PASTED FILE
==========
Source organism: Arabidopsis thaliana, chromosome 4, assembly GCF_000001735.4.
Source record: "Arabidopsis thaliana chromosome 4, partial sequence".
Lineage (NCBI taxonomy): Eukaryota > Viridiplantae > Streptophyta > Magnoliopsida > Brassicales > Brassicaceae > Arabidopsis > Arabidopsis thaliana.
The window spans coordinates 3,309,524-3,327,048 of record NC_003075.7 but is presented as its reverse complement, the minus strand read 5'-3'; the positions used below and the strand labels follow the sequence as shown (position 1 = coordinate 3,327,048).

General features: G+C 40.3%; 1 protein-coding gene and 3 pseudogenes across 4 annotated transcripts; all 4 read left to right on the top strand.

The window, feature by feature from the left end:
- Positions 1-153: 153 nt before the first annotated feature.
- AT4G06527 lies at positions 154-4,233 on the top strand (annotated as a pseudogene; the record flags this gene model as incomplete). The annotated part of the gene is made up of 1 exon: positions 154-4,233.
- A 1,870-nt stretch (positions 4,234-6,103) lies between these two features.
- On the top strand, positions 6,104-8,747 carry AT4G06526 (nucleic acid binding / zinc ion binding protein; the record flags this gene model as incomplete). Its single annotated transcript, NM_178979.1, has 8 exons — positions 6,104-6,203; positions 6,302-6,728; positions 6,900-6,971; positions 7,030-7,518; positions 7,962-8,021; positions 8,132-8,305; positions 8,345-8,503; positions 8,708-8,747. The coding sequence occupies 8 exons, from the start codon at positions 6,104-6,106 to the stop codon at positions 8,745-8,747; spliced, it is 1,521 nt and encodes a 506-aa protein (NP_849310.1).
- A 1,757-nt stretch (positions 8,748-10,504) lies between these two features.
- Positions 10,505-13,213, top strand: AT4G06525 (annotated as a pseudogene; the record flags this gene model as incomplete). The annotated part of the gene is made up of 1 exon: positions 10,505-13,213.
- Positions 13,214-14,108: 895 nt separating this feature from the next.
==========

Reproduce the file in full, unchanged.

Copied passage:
Source organism: Arabidopsis thaliana, chromosome 4, assembly GCF_000001735.4.
Source record: "Arabidopsis thaliana chromosome 4, partial sequence".
Lineage (NCBI taxonomy): Eukaryota > Viridiplantae > Streptophyta > Magnoliopsida > Brassicales > Brassicaceae > Arabidopsis > Arabidopsis thaliana.
The window spans coordinates 3,309,524-3,327,048 of record NC_003075.7 but is presented as its reverse complement, the minus strand read 5'-3'; the positions used below and the strand labels follow the sequence as shown (position 1 = coordinate 3,327,048).

General features: G+C 40.3%; 1 protein-coding gene and 3 pseudogenes across 4 annotated transcripts; all 4 read left to right on the top strand.

The window, feature by feature from the left end:
- Positions 1-153: 153 nt before the first annotated feature.
- AT4G06527 lies at positions 154-4,233 on the top strand (annotated as a pseudogene; the record flags this gene model as incomplete). The annotated part of the gene is made up of 1 exon: positions 154-4,233.
- A 1,870-nt stretch (positions 4,234-6,103) lies between these two features.
- On the top strand, positions 6,104-8,747 carry AT4G06526 (nucleic acid binding / zinc ion binding protein; the record flags this gene model as incomplete). Its single annotated transcript, NM_178979.1, has 8 exons — positions 6,104-6,203; positions 6,302-6,728; positions 6,900-6,971; positions 7,030-7,518; positions 7,962-8,021; positions 8,132-8,305; positions 8,345-8,503; positions 8,708-8,747. The coding sequence occupies 8 exons, from the start codon at positions 6,104-6,106 to the stop codon at positions 8,745-8,747; spliced, it is 1,521 nt and encodes a 506-aa protein (NP_849310.1).
- A 1,757-nt stretch (positions 8,748-10,504) lies between these two features.
- Positions 10,505-13,213, top strand: AT4G06525 (annotated as a pseudogene; the record flags this gene model as incomplete). The annotated part of the gene is made up of 1 exon: positions 10,505-13,213.
- Positions 13,214-14,108: 895 nt separating this feature from the next.